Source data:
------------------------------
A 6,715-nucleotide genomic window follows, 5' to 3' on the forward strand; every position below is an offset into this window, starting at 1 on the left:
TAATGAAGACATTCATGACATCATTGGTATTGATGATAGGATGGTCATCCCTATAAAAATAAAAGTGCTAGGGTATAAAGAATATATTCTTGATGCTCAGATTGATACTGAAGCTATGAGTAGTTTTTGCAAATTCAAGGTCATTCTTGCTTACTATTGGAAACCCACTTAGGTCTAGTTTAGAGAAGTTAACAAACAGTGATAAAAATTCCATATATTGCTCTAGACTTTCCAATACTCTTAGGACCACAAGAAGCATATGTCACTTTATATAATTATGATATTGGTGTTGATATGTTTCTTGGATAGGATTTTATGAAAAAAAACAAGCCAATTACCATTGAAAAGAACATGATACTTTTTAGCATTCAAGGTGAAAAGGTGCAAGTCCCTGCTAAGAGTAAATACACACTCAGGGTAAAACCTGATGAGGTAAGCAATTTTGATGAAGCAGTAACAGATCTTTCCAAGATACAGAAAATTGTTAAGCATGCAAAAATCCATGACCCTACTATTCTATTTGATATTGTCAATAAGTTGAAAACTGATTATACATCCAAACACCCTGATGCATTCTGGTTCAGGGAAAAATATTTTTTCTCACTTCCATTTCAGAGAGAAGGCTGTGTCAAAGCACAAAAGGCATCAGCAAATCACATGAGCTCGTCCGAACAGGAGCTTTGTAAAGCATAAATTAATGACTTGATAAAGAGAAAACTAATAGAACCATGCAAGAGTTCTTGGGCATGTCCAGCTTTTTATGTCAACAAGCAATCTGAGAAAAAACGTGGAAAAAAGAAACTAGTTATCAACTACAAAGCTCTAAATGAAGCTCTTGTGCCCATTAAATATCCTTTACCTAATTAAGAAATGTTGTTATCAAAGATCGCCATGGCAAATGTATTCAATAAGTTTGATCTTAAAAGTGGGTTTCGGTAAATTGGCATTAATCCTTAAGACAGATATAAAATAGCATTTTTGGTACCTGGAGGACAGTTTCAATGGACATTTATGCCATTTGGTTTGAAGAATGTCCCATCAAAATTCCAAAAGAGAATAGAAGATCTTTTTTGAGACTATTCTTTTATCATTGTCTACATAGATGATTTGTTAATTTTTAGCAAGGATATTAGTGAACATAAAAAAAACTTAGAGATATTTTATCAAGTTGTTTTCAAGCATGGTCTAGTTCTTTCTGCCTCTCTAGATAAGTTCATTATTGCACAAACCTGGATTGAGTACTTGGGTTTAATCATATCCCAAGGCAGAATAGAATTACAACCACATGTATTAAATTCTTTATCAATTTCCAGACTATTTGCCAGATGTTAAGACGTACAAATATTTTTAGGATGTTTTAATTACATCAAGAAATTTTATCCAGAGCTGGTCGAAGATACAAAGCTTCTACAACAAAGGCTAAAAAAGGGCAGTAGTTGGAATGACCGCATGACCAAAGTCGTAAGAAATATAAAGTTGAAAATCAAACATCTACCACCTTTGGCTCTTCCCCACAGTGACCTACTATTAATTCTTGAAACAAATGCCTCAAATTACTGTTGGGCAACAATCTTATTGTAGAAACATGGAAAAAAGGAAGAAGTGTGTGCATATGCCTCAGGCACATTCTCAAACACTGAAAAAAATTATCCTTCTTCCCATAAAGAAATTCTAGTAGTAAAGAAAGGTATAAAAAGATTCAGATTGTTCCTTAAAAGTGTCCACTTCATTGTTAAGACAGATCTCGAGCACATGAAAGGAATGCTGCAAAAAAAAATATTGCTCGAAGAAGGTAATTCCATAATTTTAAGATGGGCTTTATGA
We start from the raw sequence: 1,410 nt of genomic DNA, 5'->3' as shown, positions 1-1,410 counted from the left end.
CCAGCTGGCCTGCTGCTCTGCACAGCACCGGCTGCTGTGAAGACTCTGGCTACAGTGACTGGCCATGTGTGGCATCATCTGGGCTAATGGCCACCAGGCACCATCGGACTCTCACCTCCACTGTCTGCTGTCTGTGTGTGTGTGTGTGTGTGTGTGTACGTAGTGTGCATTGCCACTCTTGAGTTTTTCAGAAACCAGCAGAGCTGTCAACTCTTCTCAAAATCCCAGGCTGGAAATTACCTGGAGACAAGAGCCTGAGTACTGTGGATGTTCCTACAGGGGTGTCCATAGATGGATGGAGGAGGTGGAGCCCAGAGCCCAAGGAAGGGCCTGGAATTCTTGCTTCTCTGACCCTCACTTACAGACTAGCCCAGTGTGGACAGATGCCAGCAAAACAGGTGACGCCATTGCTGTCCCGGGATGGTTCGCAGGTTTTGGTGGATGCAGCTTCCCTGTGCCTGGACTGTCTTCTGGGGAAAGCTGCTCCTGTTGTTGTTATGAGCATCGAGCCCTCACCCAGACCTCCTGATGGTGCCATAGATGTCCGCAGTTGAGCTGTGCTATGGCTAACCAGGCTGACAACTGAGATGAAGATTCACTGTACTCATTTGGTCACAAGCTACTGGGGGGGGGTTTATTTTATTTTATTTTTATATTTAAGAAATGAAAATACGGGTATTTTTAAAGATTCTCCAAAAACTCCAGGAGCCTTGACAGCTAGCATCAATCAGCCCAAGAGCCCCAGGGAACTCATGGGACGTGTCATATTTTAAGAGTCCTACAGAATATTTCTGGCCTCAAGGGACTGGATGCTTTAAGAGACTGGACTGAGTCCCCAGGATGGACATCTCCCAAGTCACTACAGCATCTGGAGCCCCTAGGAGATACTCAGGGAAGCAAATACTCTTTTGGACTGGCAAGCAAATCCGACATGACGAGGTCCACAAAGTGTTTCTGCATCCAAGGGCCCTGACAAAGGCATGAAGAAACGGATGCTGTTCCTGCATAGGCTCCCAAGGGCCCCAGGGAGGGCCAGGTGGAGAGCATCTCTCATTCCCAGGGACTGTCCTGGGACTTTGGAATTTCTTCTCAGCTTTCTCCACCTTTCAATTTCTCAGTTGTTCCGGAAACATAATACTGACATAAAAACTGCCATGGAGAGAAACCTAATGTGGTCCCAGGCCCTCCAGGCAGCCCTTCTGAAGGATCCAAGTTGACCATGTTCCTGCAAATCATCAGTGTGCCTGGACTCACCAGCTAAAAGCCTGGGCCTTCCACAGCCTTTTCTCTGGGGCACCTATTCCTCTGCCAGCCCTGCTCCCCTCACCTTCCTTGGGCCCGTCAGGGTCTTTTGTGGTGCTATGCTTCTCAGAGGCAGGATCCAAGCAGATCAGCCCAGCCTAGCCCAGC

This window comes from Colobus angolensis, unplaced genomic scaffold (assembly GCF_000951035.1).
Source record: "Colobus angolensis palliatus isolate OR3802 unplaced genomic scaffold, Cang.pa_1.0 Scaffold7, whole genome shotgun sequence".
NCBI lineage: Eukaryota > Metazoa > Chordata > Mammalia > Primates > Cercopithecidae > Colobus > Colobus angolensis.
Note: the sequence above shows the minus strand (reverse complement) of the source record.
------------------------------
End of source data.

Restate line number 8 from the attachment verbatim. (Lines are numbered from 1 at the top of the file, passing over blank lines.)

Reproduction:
Note: the sequence above shows the minus strand (reverse complement) of the source record.